Archive for the ‘Feminism & Gender’ Category

What’s next? Will they trade orange for pink?

Sunday, October 14th, 2007

I’m kind of annoyed about the news that Home Depot is opening new stores aimed at women, but not nearly as annoyed as I am that they’re calling them “Her Depot.” I mean, seriously, wtf?

I worked at Home Depot some 12 years ago. I was a head cashier and worked at the special services desk, which was where large accounts and projects were tracked and managed. It was a pretty cool gig, mostly, despite the fact that I was only working there because I was making so little money as the head of the Language Laboratory at UIC. (Seriously, I was making, like $19K in a role that could be described as “head of a department at a fairly large state university”. It was ridiculous.) Even as draining as it was working a nearly full-time job on top of another full-time job, I enjoyed most of my time in the orange apron.

Also, if I may remind you, I own a house with my handyman husband, and said house has needed detailed attention from what amounts to nearly every aisle of the hardware store.

I mention those two things to let you know that I’ve spent more than my fair share of time within Home Depot stores.

And in all those hours upon hours of walking over hard concrete warehouse floors, I really haven’t noticed Home Depot having a problem pulling in female customers. They’re all over the store, though clearly there is a heavier concentration of women in the lighting, appliance, and garden areas. But even so, they’re there. And they’re buying.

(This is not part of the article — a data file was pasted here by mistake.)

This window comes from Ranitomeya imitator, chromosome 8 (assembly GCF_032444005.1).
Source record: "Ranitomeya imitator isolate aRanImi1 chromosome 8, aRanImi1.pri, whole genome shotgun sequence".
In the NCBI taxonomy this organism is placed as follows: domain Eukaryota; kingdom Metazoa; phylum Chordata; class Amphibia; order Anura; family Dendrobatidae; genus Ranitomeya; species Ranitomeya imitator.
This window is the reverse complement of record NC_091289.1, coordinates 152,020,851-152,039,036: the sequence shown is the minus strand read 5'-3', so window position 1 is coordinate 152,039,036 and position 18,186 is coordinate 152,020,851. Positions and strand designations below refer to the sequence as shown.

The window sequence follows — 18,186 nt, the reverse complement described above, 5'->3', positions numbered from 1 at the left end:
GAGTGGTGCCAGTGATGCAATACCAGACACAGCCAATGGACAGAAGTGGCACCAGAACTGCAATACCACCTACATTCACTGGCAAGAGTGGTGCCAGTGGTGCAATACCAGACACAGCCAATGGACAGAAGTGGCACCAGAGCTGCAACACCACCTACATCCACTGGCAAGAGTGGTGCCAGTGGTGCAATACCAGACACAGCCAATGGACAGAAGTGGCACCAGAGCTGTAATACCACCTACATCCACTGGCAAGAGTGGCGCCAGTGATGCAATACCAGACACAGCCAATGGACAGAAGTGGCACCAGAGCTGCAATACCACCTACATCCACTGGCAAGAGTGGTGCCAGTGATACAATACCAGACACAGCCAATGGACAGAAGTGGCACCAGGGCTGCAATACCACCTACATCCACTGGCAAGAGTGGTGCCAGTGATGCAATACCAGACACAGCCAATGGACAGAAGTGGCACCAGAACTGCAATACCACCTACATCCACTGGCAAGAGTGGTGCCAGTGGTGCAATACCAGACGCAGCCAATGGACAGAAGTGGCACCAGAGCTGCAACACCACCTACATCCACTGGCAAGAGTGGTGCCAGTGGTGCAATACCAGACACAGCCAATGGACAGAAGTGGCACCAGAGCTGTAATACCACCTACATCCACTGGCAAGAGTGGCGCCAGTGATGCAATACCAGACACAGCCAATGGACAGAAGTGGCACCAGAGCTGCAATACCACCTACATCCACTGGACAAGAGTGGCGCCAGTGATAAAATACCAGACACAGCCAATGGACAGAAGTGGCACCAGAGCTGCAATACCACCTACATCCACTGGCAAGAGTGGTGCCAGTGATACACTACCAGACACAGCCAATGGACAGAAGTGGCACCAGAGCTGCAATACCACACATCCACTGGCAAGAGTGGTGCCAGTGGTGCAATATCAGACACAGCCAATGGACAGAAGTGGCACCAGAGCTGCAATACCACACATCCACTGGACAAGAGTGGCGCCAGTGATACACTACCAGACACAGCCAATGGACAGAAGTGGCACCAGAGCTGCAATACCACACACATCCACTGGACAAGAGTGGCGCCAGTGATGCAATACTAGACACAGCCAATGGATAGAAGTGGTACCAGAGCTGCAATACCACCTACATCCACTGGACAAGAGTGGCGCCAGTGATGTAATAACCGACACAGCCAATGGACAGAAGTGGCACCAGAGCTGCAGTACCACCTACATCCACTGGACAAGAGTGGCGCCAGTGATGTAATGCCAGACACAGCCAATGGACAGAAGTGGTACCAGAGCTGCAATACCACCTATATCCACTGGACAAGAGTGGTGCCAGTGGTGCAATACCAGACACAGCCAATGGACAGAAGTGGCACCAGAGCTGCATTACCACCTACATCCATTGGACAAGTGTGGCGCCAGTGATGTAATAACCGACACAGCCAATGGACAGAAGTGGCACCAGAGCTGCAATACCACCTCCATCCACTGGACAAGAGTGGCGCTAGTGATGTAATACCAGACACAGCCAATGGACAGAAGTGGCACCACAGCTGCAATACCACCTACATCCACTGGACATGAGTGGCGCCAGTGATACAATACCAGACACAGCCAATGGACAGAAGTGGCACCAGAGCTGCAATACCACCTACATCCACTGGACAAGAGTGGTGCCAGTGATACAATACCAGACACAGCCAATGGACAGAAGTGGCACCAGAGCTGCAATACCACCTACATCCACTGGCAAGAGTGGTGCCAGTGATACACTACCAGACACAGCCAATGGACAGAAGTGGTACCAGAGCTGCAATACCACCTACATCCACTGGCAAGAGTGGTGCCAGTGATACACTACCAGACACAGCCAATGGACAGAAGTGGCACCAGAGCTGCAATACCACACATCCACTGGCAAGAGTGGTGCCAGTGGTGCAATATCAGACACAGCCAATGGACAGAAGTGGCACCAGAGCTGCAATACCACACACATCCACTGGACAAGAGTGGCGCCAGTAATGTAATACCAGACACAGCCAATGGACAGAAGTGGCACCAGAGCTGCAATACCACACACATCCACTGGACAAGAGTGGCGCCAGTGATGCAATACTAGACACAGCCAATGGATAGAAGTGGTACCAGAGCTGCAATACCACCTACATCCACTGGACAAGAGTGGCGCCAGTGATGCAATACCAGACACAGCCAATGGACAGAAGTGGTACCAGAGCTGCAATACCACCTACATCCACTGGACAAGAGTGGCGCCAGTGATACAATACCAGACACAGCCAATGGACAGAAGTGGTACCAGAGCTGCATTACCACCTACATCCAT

So I’m just not seeing where there was this great need to spin off a store just for her. Which again reminds me of my other point: “Her Depot”? For serious? What kind of condescending shit is that?

I mean, not only is it condescending but it’s also short-sighted. It sounds like they’re looking to compete with the retail powerhouse that is Target, but they’re idiots if they 1) think men don’t shop at Target a lot; and/or 2) think men are going to be very eager to shop at “Her Depot.” Except maybe in gay irony or when coerced by the wife.

It’s just such bad decision-making all the way around. Kind of makes me want to go buy screws and power tools at Target, just out of spite.

HT: Consumerist

Mixed reaction

Monday, May 28th, 2007

It cracks me the hell up that Barbie has an RV with a hot tub. Well, it simultaneously cracks me up and weirds me out a little. Well, a lot. OK, it simultaneously weirds me the hell out and makes me a little sad. Yeah. Cracks me up, weirds me out, and makes me sad. That’s about right.

Post-modern playground name-calling

Monday, May 28th, 2007

Our front porch guy told a story about his 1st-grade daughter getting called an “asshole” on the playground by a little boy in her class. She told the teacher, who brought them together and talked to the boy about his use of language, and he promised not to use the word again.

A little later, they were back out playing, and sure enough, the little boy called the girl an “asshole” again. The girl went back to the teacher, who again gathered the two children up and started to admonish the boy, when the little girl contributed her advice for the boy: “You should really try not to be such a bitch.”